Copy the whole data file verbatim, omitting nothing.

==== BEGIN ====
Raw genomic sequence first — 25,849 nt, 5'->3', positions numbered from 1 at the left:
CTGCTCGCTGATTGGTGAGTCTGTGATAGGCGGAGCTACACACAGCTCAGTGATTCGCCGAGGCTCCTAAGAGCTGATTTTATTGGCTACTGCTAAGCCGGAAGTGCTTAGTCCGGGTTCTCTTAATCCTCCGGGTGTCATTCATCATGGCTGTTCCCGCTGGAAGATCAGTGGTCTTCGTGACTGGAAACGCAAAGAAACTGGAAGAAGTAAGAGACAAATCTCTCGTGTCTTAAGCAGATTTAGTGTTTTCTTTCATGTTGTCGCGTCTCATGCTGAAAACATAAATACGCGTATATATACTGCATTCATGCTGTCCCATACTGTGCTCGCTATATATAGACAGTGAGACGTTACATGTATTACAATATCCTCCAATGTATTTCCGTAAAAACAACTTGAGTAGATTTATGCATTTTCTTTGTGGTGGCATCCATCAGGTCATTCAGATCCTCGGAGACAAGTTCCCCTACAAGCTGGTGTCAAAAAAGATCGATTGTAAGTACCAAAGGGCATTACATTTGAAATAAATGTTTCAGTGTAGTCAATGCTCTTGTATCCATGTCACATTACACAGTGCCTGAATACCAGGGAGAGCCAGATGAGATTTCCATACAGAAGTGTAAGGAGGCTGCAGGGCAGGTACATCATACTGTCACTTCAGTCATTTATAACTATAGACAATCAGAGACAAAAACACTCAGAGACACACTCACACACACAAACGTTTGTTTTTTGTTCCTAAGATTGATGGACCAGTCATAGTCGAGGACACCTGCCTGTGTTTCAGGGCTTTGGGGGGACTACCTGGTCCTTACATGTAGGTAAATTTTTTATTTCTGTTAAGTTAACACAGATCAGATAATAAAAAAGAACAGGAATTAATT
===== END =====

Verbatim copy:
Raw genomic sequence first — 25,849 nt, 5'->3', positions numbered from 1 at the left:
CTGCTCGCTGATTGGTGAGTCTGTGATAGGCGGAGCTACACACAGCTCAGTGATTCGCCGAGGCTCCTAAGAGCTGATTTTATTGGCTACTGCTAAGCCGGAAGTGCTTAGTCCGGGTTCTCTTAATCCTCCGGGTGTCATTCATCATGGCTGTTCCCGCTGGAAGATCAGTGGTCTTCGTGACTGGAAACGCAAAGAAACTGGAAGAAGTAAGAGACAAATCTCTCGTGTCTTAAGCAGATTTAGTGTTTTCTTTCATGTTGTCGCGTCTCATGCTGAAAACATAAATACGCGTATATATACTGCATTCATGCTGTCCCATACTGTGCTCGCTATATATAGACAGTGAGACGTTACATGTATTACAATATCCTCCAATGTATTTCCGTAAAAACAACTTGAGTAGATTTATGCATTTTCTTTGTGGTGGCATCCATCAGGTCATTCAGATCCTCGGAGACAAGTTCCCCTACAAGCTGGTGTCAAAAAAGATCGATTGTAAGTACCAAAGGGCATTACATTTGAAATAAATGTTTCAGTGTAGTCAATGCTCTTGTATCCATGTCACATTACACAGTGCCTGAATACCAGGGAGAGCCAGATGAGATTTCCATACAGAAGTGTAAGGAGGCTGCAGGGCAGGTACATCATACTGTCACTTCAGTCATTTATAACTATAGACAATCAGAGACAAAAACACTCAGAGACACACTCACACACACAAACGTTTGTTTTTTGTTCCTAAGATTGATGGACCAGTCATAGTCGAGGACACCTGCCTGTGTTTCAGGGCTTTGGGGGGACTACCTGGTCCTTACATGTAGGTAAATTTTTTATTTCTGTTAAGTTAACACAGATCAGATAATAAAAAAGAACAGGAATTAATT